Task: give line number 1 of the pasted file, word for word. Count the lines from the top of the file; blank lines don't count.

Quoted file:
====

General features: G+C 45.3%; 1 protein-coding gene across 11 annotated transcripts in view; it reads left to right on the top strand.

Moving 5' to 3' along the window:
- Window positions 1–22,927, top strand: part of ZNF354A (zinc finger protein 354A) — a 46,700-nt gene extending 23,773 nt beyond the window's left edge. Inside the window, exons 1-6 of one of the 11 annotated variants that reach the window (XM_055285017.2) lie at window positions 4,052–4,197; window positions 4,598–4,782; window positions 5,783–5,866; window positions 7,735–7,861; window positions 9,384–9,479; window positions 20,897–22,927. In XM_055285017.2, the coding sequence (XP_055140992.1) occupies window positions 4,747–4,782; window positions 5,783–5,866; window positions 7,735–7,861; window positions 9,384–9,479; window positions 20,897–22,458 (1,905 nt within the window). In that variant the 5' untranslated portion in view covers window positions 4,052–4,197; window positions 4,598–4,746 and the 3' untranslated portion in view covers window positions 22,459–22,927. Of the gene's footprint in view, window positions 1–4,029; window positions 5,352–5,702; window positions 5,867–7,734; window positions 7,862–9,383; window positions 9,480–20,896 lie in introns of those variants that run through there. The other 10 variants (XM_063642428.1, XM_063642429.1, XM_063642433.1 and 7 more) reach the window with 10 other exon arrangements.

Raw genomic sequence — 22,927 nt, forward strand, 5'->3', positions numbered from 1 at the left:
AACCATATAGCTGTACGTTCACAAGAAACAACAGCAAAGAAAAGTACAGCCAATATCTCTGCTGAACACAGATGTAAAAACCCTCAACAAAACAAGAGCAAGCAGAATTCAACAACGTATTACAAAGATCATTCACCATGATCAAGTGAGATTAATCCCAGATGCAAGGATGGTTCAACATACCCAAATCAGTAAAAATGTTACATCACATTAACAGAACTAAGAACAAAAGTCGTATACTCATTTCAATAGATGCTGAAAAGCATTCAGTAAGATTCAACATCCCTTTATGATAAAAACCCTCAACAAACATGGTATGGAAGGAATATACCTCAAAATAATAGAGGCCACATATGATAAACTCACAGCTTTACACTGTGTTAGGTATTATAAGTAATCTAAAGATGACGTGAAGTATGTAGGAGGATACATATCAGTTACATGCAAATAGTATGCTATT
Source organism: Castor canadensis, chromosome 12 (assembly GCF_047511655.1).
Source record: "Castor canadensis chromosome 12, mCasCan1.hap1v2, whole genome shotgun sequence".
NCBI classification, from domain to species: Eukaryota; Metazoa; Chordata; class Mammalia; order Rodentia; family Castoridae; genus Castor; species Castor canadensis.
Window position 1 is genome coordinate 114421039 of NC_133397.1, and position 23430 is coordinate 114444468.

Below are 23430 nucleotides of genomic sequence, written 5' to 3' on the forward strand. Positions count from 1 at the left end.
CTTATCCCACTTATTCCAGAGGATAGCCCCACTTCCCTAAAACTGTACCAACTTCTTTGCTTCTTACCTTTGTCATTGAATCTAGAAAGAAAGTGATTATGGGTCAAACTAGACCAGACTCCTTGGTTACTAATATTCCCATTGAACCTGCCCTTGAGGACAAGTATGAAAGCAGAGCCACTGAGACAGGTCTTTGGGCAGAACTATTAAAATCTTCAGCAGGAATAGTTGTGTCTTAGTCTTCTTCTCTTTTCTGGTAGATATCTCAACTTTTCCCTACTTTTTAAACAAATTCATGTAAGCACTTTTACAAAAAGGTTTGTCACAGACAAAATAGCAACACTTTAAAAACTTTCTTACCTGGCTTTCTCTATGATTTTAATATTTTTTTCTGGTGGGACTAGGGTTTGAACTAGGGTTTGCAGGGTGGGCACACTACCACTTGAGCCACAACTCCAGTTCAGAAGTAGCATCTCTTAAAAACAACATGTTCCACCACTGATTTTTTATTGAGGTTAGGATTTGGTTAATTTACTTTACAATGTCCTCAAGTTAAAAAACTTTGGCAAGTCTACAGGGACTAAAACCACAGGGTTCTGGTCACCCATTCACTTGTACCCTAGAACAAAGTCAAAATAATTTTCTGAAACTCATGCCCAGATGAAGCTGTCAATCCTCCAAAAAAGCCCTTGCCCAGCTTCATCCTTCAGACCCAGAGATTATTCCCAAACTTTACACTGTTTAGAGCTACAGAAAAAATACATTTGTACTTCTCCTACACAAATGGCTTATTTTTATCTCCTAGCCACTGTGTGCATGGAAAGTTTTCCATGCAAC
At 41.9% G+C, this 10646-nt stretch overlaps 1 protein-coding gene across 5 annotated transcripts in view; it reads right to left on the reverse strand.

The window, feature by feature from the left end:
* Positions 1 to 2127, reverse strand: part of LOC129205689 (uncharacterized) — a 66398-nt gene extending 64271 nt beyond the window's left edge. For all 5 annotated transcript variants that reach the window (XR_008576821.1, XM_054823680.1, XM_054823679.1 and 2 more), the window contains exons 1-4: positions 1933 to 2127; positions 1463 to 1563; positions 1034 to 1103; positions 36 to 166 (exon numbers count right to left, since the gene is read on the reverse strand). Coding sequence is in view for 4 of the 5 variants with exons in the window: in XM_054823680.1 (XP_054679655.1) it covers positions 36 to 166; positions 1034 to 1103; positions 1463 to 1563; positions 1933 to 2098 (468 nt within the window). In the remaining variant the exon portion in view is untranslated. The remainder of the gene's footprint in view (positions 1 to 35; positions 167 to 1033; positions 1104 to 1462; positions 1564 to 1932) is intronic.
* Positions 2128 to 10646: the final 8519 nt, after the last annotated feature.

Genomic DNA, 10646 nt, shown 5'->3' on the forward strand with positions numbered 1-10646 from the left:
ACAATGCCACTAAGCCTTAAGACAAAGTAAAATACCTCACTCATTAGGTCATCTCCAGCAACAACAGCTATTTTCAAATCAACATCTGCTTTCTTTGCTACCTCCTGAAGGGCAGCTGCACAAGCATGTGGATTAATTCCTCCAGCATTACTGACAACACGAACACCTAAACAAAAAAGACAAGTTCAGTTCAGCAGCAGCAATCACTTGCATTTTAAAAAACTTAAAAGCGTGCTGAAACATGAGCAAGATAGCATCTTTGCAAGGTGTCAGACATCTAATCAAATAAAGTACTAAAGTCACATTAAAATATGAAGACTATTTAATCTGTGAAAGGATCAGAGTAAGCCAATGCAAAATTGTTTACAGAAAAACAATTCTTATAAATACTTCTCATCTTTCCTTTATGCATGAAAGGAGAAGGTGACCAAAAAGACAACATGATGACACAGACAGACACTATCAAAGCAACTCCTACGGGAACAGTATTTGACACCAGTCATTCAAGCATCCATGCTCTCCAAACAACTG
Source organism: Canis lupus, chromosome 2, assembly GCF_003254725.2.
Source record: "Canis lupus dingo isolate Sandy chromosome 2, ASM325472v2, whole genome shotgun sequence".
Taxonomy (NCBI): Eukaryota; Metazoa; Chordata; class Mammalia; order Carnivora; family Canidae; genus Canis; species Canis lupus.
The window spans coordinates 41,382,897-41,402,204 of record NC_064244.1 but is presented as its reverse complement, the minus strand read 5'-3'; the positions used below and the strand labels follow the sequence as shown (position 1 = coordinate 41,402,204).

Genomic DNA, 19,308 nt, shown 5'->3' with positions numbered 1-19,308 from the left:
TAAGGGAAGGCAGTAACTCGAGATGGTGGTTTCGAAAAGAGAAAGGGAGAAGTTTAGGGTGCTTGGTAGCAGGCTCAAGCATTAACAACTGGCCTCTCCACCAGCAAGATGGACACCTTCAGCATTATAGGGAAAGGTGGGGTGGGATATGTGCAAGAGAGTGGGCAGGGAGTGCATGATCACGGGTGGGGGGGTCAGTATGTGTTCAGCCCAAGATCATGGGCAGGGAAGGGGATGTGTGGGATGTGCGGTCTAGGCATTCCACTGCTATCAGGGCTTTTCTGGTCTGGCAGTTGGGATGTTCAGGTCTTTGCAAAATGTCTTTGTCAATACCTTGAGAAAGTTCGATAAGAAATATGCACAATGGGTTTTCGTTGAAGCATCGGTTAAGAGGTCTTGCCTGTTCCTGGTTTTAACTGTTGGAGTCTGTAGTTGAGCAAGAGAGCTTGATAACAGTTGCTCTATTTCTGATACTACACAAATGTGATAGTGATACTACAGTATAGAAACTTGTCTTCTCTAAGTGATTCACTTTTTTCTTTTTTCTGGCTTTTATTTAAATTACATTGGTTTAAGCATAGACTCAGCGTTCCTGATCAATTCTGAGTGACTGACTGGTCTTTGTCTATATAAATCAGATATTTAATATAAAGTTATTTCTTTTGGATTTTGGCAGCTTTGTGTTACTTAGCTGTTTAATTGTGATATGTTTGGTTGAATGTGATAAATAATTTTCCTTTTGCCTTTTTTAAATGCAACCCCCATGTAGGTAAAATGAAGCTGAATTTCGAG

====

General features: G+C 45.3%; 1 protein-coding gene across 11 annotated transcripts in view; it reads left to right on the top strand.